Open Source

Which is best: GUI or console login?

Confused by your Linux login options? Professor Wallen is here to answer your questions.

You've spent the time installing Linux. It went well, and it's ready to roll. You boot your machine from the LILO: prompt and your machine arrives at the login prompt. Now what do you do? Where do you go? Let's find out.
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Depending on which distribution you have chosen and what release of that distribution, you will have different options. For example, Caldera Open Linux and Red Hat Linux offer options of either booting directly into a graphical or a console login. Let’s look at the advantages and disadvantages of both types of logins.

Graphical login
The graphical login (also known as runlevel 5) for both Caldera and Red Hat Linux offers a well-designed, easy-to-use login screen. It allows you to choose which login to use and then enter a password. Both the Caldera and Red Hat graphical login offer similar options; you can pick languages and default bash shells and default desktop environments. From the Red Hat login screen, it is just a simple matter of typing in your user name, followed by the password, and hitting [Enter].

The Red Hat login screen differs only from the console screen in that obviously there is a GUI involved and there are more choices. The Caldera login screen allows you to simply click a user icon, enter the password, and hit the login button.

The benefits to graphical login are obvious: simplistic graphical interface and more choices at login time.

The disadvantages are not so obvious. The slim possibility exists that a user could break the X server, thereby rendering the GUI useless. Thus it’s advisable to have your Linux box set at run level 3, which means that the boot stops at console (user must activate X Windows). By stopping the machine at console, you are guaranteed fail-safe use.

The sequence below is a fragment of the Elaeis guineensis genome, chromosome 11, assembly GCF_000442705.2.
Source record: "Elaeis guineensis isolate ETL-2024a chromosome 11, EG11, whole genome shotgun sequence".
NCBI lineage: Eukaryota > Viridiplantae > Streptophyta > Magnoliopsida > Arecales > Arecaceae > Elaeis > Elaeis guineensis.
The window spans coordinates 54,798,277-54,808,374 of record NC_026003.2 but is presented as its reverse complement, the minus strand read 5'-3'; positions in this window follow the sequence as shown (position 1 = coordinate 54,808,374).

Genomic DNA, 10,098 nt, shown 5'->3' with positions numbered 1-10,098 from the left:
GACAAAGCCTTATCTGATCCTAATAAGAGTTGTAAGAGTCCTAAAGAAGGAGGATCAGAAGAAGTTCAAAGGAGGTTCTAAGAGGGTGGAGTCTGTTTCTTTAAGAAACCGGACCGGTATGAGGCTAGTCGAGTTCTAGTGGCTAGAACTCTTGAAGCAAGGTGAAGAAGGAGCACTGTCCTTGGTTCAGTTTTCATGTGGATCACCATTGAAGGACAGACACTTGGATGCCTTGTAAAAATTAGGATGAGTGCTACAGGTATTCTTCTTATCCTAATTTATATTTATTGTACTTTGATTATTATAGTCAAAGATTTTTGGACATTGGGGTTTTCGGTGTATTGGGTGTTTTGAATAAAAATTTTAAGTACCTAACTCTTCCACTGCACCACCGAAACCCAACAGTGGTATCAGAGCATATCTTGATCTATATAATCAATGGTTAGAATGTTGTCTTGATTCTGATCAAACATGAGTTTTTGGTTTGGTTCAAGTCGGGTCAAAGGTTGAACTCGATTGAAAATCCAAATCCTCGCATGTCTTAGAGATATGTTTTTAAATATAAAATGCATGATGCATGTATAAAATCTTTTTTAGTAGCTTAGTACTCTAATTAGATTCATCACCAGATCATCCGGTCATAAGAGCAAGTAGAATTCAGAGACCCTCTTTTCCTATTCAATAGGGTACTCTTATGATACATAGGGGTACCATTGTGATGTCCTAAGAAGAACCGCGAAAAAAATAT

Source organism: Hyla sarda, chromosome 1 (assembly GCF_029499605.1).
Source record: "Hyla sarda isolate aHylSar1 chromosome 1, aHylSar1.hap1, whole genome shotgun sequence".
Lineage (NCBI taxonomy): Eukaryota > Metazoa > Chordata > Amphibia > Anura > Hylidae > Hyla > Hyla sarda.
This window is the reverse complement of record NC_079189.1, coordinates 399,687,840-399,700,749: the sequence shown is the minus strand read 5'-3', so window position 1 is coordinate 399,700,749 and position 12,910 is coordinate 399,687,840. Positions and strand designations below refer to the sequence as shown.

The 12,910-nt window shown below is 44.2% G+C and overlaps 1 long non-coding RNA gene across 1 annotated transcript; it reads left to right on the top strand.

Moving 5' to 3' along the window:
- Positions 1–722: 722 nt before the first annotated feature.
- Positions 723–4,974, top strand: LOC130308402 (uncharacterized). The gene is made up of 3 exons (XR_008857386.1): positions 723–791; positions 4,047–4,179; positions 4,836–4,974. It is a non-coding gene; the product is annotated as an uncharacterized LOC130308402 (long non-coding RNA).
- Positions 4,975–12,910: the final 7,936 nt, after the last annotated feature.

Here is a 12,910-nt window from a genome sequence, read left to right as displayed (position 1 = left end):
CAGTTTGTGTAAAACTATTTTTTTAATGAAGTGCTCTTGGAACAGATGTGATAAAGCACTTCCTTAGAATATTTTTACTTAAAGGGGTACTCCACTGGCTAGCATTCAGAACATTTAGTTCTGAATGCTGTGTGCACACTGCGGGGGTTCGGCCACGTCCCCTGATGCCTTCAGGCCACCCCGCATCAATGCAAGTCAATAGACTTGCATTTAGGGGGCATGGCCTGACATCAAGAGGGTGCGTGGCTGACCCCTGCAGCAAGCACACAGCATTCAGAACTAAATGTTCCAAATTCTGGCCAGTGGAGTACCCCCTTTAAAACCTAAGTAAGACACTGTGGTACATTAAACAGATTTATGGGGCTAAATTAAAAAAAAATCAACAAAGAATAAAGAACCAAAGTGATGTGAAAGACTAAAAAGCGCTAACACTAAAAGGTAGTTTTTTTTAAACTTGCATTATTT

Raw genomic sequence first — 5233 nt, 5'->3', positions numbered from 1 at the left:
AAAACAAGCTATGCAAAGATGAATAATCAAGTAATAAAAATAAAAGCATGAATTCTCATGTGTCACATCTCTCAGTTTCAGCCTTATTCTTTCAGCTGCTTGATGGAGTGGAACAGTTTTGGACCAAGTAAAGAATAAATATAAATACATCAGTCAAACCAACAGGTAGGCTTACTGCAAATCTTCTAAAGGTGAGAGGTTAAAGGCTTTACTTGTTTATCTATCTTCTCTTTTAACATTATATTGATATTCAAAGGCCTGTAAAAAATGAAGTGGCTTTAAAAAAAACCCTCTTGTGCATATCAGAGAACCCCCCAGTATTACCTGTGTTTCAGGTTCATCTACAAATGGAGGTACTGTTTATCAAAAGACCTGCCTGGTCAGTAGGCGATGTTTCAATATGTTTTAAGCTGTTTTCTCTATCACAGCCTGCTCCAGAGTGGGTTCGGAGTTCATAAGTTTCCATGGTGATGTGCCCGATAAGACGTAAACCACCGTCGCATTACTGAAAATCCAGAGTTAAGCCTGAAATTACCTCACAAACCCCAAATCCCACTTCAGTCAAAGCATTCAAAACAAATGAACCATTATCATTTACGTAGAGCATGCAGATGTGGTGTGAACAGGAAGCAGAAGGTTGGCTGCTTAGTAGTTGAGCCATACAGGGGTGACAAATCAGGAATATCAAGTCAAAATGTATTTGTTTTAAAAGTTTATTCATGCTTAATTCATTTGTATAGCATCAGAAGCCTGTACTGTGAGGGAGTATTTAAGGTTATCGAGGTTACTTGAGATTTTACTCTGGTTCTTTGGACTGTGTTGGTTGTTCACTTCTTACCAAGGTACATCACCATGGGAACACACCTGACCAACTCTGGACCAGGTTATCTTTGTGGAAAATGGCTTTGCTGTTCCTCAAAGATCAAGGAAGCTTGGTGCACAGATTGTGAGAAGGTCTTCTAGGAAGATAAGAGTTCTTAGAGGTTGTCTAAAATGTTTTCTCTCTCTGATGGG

Changing the run level
There are two ways to change the run level of your machine, allowing the machine to either boot directly into X or console.
  1. Re-run (as root) Xconfigurator (by running the command Xconfigurator from a console) and choosing to either start X at boot or not.
  2. The simpler way is to manually edit your /etc/inittab file. Within the /etc/inittab file, there is a line:
    towards the top of this file. It is set to 3, which stops the boot process at the console mode. To change this to 5 (graphical mode), simply alter the line to:
    and reboot your machine. After this change, you will then be booting automatically into X Windows.

Console login
Console login is a very basic login that halts with this prompt:
xena login:

(Notice the name xena; this is the name of the machine being logged into.)

From this point, there is very little difference from the Red Hat GUI login. All you need to do is enter your user name and password, which will deposit you into your bash prompt:
[jwallen@xena jwallen]$

At this point, you can stop to do console-based computing, which is many times faster than GUI-based, or start up their X server with the

command. When the above command is run, the X Windows system will begin and the chosen desktop environment will boot up as well as the chosen Window manager.

Jack Wallen, Jr., is pleased to have joined the TechRepublic staff as editor-in-chief of Linux content. Prior to his headfirst dive into the computer industry, he was a professional actor with film, TV, and Broadway credits. Now Jack is content with his new position of Linux evangelist.

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Jack Wallen is an award-winning writer for TechRepublic and He’s an avid promoter of open source and the voice of The Android Expert. For more news about Jack Wallen, visit his website

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